What every website will have in common is the broad mission – website engagement. You want people to click the links, expand all the menus, and look through the tabs. At the same time, every website is different: the organization might be a commercial business or a non-profit organization. It might be intended for processing customer transactions or attracting new leads.
While those differences will affect the design in terms of the layout or mood, the universal goal means that when you sit down to make a website, there is one function of the website that is always the same – you want it to tell a story. You want to entice your audience, to draw them in to “read on” and to engage.
Three Core Factors to Consider
Before you start digging in, there are three main things to consider:
1. Who is your core audience?
Think about the specific types of people who might come to your website: both those who will resonate with your content, but also those who might happen to come across it. Some are already interested in what you have to say, but some need to be convinced that they should be interested in what you have to say. Make sure to give each one of those types of audience members something to remember.
2. What is your core engagement metric?
What do you want your readers to do? The answer to this question will help refine the story you put together through your website. Do you want them to share it? Bookmark it? Do you want to drive them to action? Your story can create intrigue, be informative, or be inspiring. Craft a tone or effect based on what you’re measuring your engagement by.
3. What is your core message?
Trim down your takeaway. Always assume you have less time than you want from your audience. Boil down what you want to say and be until you know the essence of what your website represents. Your core message should be what you want every person who comes across your website to remember.
Sculpting Your Story for Engagement
Once you’ve drilled down on the details of your core audience, engagement metric, and message, you’re ready to sculpt a brilliant story with your website. Now you know who you’re talking to, what you want them to do, and what you want to say. A few key principles will help you craft a design that will turn navigation of your website into a memorable experience:
Present It Front and Center: This can be literally or figuratively, visually or verbally. Throw all key information in the face of your visitor. Assume that if they have to search for contact information, they won’t do it. Put it in the homepage and don’t make them scroll down.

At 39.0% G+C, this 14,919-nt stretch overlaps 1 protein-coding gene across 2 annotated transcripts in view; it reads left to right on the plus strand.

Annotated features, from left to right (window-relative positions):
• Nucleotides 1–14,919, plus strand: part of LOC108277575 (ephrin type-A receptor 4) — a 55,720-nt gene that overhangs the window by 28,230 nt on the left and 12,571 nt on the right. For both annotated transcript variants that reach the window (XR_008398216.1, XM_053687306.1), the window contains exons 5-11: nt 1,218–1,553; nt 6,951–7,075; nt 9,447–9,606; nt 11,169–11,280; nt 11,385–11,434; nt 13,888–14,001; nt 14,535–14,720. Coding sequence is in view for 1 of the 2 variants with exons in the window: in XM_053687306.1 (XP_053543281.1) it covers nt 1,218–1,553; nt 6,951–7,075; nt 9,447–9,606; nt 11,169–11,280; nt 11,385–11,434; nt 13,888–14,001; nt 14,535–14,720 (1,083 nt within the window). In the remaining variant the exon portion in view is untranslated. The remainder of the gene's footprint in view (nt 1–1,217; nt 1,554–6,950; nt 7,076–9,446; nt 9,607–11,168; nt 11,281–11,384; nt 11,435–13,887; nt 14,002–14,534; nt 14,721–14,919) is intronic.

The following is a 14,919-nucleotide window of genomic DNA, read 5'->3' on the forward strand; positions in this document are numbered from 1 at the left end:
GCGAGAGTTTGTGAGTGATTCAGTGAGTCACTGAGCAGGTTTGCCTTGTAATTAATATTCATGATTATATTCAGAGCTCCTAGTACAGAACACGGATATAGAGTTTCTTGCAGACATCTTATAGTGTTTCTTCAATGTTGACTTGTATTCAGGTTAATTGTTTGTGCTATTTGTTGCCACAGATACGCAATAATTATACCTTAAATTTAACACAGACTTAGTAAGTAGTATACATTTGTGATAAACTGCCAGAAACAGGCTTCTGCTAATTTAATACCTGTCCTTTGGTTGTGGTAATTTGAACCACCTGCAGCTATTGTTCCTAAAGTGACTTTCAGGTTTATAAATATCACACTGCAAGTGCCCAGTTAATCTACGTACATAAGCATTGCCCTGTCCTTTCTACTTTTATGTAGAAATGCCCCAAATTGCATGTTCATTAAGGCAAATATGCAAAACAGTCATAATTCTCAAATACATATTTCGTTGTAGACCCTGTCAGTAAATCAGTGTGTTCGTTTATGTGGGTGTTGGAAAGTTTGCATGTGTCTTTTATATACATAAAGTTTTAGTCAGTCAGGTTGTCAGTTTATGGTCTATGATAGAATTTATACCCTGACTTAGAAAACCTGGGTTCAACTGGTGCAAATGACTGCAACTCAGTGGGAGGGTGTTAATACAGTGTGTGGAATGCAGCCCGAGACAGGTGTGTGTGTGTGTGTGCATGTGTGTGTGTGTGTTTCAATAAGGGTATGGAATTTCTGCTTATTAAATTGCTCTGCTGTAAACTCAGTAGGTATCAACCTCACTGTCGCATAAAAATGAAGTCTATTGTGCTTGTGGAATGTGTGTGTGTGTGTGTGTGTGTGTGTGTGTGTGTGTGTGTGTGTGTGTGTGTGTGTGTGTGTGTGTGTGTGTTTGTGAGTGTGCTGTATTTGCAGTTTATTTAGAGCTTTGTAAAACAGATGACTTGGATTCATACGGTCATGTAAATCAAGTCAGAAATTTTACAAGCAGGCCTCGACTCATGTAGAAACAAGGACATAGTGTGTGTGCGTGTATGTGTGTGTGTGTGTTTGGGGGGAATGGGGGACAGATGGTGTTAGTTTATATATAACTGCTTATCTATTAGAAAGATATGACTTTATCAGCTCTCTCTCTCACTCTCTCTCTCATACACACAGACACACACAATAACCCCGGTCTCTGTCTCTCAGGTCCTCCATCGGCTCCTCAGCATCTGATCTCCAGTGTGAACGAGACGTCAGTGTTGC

Use Your Space Wisely: This blog design article expands on how to maximize use of this space. If you’re designing a layout that highlights a specific area of your webpage, put the main takeaway there. If your style focuses on minimal text, optimize it.
Be Concise: Tell your story in a way that makes it clear to the visitor who the storyteller is, what they have to say, and why the visitor should care.
Reduce Clutter: Consider a minimalist approach to your website. If there’s no clutter, there’s no confusion. Everyone struggles in our modern world of notifications, social media, and convivial technological devices to focus their attention. We can barely keep up with the newest events and trends. We also have incredibly overcommitted lifestyles. The average person is inundated with greater amounts of information than ever before and all of it is updated in real time as well as more often than not popping up to demand our attention on a screen.
Keep in mind that whoever you’re trying to reach through your website, they’re probably only going to give it half of their attention. Make sure they know they’re in the right place and that your website can meet their needs.
Tailor It Until It’s Relevant to Your Audience: This boils down to considering and identifying what information your visitor possibly will and won’t have before they find your website. There are 21 ways that your audience affects your design, but remember that it’s a bottom line for your content to be carefully and meticulously curated to cater to their needs in order to promote and sustain their desire to spend time perusing your website.
It’s easy to assume when you’re building the website that navigating it will be intuitive. Since you’re a fabulous designer, it will be. The catch is that for some segment of your audience, they might not take the time to look everywhere or click everything before going back to Google to find the information they want.
Try to anticipate what questions someone might have, or where they might click first as they explore. This is where the art of storytelling comes in to play; think of all the characters that make up your audience and what might appeal most to them. Then take them through the plot step by step.
Be Compelling With Your Information: Now that you have captured your audience’s attention and sustained it with relevant information, we need to close the deal, don’t we? In many ways, less is more. Try to foreshadow what else they might find either on the next post or next time they visit your website.
If you have a blog, you might let them know when to check back for new content. Another method would be to make your story entertaining: tell your background in a comical manner. Rather than using text, add a panel of stick figure characters depicting the tale. Be creative. Be fun!
When you can make someone react positively to your website, they will be more enticed to engage and come back. Make engaging with your website a good experience for your audience. By thinking of your website as telling a story, you can guide your visitor through each part of your design and then make it feel complete when they’ve seen it all. Have you found any good methods that have worked for you in the past? Share any websites you know that do a great job of telling a story.